At each stage of the company’s rise, White has made predictions about the brand’s global potential and that UFC will one day be seen as a “Big 4 Sports” entity on par with the NFL, NBA, NHL, MLB and elite college sports. I predicted it would be To White’s credit, the signing of a deal with ESPN and his promotion of the deliberate crossover of sports by his platforms like “SportsCenter” and “First Take” on the network made that a reality. I was. Country club level respect.
White’s already solid reputation for consistently meeting and/or exceeding fan expectations for big fights He kept his product alive during the coronavirus pandemicIn the spring and summer of 2020, ESPN+ has suddenly become the only place to go for live sports. At the time, the UFC was incredibly meeting the minimum dates required by his ESPN contract, but White’s competitors were doing nothing.
Both the UFC and White have become darlings of just about everyone, from fans to the same ESPN executives who partnered with them. But White’s smooth ride wasn’t without its bumps, as he was reportedly told to “stop” by ESPN’s parent Disney in April 2020. he first tried to fight in california on Native American grounds before the state board gave its approval.
But this cluster of potentially compromised issues seems to call the UFC into question because White and his trusted fight promotion view the liability that comes with being presented as such a mainstream entity. From, are you really ready for prime time? A deal with ESPN provided selected dates for the UFC on terrestrial television with ABC.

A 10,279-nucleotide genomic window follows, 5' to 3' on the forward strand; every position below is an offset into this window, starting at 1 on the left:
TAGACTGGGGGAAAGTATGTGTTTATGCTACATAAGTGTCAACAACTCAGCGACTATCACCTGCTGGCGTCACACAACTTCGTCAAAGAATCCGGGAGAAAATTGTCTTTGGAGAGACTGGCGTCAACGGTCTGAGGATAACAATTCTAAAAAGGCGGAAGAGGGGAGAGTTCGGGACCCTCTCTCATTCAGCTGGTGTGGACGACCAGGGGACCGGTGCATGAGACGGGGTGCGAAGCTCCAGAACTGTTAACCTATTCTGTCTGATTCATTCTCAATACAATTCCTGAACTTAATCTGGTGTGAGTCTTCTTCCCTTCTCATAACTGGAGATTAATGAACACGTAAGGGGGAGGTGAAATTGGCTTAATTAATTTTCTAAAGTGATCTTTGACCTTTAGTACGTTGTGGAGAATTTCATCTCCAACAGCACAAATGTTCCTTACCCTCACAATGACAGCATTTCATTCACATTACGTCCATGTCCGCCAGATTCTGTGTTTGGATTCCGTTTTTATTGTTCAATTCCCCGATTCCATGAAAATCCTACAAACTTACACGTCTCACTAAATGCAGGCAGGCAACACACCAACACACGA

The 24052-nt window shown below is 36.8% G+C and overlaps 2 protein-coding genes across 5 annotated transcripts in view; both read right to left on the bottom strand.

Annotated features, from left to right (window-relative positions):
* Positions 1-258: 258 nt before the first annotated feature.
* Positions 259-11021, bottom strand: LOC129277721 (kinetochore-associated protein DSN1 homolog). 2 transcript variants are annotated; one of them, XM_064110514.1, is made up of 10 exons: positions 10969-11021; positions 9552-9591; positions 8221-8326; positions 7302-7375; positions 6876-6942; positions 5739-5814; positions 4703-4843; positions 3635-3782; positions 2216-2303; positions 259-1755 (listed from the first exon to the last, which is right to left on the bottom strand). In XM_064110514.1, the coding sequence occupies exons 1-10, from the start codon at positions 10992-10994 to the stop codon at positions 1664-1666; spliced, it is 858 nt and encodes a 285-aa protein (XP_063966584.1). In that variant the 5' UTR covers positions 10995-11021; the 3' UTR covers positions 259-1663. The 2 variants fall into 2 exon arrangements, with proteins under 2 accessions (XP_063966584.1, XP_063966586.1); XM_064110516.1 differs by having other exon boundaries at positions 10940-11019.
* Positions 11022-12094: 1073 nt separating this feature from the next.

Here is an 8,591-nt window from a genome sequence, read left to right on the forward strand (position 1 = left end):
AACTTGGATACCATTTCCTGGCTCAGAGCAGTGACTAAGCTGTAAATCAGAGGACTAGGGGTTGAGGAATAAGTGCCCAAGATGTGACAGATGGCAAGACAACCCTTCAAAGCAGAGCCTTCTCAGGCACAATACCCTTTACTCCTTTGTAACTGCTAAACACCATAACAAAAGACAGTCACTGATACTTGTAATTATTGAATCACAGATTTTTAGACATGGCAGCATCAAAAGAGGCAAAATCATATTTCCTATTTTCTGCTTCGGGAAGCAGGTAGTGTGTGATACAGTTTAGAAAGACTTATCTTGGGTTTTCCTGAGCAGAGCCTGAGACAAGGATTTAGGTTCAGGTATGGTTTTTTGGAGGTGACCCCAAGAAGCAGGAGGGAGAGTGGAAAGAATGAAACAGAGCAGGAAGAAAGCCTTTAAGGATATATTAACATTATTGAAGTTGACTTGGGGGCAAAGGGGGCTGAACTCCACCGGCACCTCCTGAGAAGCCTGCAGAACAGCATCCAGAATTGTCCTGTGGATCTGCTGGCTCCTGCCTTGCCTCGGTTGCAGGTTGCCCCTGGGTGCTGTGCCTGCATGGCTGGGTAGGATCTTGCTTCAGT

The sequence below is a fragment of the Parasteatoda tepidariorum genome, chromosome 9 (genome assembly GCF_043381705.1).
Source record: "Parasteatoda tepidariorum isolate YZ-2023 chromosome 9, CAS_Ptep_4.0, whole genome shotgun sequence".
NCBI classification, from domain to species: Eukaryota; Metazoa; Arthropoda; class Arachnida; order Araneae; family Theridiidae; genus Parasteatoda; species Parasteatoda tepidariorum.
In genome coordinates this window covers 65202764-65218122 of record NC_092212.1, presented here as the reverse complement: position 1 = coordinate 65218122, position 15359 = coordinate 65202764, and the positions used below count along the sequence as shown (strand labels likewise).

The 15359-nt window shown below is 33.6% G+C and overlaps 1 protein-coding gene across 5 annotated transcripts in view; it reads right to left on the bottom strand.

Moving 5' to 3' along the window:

ESPN’s silence in the aftermath of White’s domestic scandal seems to cast doubt on whether the network actually views the UFC on the same level as other major leagues with which it’s affiliated, including the NFL and NBA. Can the commissioners and front-face executives of major sports survive this kind of bad press with impunity? And what is ESPN’s responsibility to cover manners as aggressively as it does other sports? ?
White has built much of his reputation on the politically incorrect choices he makes on a regular basis. Back in the days before MMA was seen as little more than cage-fighting to the outside world, such pants-seat leadership might work better when the UFC aired on Spike TV or Fuel TV. But it can’t be sustained at this level where previously trivial and forgotten things become front page news.
What happened to White and his wife is no small feat and has ripple effects throughout the martial arts community, which already has a terrible track record when it comes to treating domestic violence and victims. , fans and even media members’ rallying cries suggest that there are still big changes that need to be made.
The UFC may have fulfilled all or most of White’s lofty dreams of getting to where she is today. It signals a tumultuous wave ahead for a company whose response remains very immature for its platform.